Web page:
The resurgence of the COVID-19 pandemic in Shanghai had already begun in late February before the city’s first case was discovered on March 1, a senior official with the city’s Center for Disease Control and Prevention declared yesterday.

Due to the high-concealing nature of the dominant Omicron variant of the coronavirus, COVID-19 was already being transmitted on a certain scale across the city when the first positive case was detected, Sun Xiaodong, deputy director of the Shanghai CDC, said.

“The virus then spread rapidly across local wholesale markets, wet markets, companies and other gathering places and sites, triggering a wide range of community transmission in a rather short period of time,” he explained at the city’s daily COVID-19 press briefing.

Shanghai reported the first locally transmitted COVID-19 case on March 1. The 56-year-old female retiree, who lives at 155 Zhidan Road in Putuo District, went to Tongji Hospital after getting fever.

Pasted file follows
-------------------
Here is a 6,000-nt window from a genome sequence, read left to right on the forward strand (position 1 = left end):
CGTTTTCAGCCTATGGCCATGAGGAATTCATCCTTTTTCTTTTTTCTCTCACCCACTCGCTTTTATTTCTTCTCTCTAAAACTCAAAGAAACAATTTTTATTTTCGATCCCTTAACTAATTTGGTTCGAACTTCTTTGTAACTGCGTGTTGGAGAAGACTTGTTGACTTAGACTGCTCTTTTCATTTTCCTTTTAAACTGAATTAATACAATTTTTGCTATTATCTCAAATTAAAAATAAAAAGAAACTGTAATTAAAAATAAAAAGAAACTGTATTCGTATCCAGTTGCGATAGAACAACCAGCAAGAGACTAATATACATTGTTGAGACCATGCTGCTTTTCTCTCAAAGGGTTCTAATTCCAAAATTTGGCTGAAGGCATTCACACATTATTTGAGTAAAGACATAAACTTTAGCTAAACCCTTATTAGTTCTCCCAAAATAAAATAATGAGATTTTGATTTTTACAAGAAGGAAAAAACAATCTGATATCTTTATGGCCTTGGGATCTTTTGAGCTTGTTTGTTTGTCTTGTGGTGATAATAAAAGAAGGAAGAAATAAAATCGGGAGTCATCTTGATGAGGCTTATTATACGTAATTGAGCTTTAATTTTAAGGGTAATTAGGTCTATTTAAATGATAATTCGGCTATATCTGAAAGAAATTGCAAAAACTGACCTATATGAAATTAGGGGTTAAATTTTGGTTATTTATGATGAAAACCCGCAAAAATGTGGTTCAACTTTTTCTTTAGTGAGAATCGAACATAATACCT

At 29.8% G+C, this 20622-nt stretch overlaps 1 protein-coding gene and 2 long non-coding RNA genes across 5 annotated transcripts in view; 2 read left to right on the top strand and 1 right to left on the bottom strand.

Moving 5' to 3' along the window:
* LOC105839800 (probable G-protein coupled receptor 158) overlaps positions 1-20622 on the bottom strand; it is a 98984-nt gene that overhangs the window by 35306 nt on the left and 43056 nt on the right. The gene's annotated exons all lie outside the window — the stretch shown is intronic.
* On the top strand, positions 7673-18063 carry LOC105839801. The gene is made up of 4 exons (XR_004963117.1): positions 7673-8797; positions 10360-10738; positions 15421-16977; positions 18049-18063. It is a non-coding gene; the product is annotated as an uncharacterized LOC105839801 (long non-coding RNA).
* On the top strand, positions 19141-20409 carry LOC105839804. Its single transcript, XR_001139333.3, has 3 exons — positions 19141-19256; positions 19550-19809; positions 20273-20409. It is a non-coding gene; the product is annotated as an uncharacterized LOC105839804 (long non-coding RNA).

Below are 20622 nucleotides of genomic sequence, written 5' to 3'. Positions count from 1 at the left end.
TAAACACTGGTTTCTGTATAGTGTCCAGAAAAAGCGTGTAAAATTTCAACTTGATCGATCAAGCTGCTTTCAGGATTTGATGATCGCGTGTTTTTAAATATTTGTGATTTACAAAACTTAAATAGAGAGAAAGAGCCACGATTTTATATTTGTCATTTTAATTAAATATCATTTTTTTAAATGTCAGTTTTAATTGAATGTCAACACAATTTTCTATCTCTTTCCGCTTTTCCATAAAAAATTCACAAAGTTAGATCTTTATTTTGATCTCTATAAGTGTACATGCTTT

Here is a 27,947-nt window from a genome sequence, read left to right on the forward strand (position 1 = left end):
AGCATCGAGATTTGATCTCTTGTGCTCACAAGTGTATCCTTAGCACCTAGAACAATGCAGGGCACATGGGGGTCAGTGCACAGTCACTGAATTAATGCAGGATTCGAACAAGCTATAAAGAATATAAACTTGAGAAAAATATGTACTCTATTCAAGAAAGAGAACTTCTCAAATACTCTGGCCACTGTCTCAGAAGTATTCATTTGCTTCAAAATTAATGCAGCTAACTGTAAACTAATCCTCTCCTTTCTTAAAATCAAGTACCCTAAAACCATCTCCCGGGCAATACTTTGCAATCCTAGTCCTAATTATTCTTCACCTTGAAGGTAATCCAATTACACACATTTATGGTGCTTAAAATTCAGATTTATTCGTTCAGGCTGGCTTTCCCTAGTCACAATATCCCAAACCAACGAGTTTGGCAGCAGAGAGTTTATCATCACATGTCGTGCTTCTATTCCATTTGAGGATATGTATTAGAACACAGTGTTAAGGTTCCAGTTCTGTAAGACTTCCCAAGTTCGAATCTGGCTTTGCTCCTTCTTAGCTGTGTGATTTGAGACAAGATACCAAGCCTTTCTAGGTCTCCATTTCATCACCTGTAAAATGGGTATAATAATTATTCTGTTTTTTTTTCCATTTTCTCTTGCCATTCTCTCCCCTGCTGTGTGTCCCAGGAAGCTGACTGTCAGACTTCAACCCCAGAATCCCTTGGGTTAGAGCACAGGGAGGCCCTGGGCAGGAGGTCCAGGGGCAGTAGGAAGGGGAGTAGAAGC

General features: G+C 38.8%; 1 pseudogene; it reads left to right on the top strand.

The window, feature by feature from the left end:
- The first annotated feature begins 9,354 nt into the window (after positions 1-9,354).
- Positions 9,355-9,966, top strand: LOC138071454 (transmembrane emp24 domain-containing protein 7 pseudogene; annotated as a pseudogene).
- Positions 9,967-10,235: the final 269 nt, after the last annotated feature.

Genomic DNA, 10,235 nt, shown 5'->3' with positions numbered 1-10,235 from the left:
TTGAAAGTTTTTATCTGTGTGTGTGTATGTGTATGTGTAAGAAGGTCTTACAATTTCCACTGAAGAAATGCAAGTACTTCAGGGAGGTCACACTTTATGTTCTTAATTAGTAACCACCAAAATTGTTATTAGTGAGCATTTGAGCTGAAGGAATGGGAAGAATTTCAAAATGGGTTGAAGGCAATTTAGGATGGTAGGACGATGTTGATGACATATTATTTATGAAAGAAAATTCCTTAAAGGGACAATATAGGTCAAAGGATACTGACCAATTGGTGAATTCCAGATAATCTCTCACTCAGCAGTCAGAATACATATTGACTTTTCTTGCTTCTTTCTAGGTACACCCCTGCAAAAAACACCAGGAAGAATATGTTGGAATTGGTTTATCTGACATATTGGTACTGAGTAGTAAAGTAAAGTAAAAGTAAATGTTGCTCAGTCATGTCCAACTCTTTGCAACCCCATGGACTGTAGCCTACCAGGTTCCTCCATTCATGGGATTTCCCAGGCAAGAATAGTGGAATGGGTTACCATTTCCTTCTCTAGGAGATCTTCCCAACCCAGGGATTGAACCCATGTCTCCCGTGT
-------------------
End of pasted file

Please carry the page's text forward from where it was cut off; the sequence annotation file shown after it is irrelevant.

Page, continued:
Since then, the city’s pandemic saw a “geometric growth” in the early stage and the growth range has since been increasing rapidly, Sun noted.

As of Sunday, the city had reported more than 500,000 COVID-19 cases.

According to gene sequencing done by the center, the local pandemic was mainly caused by the Omicron BA.2 and BA.2.2 subvariants, which are highly contagious and spread fast, Sun revealed.

Due to the short incubation period of about three days on average, the Omicron variant can be transmitted to the third generation within a week.

In Shanghai, the number of cases increased to over 1,000 in half a month in mid-March and then grew by tenfold to over 10,000 within 10 days. It took another 10 days for the infection number to surpass 100,000 in early April.

Furthermore, the transmissibility of Omicron is stronger than influenza and previous coronavirus variants.

Without protection, a positive case can infect 9.5 others. That is the reason for the pandemic surge at some local work places with a large density of people, he pointed out.

The large proportion of asymptomatic cases, accounting for about 90 percent of the total in the city, has made the infections hard to detect. Most of these infections suffer mild symptoms, such as runny nose, sneezing or sore throat, so many of them just treat it as normal cold or flu and don’t go to hospital, Sun added.

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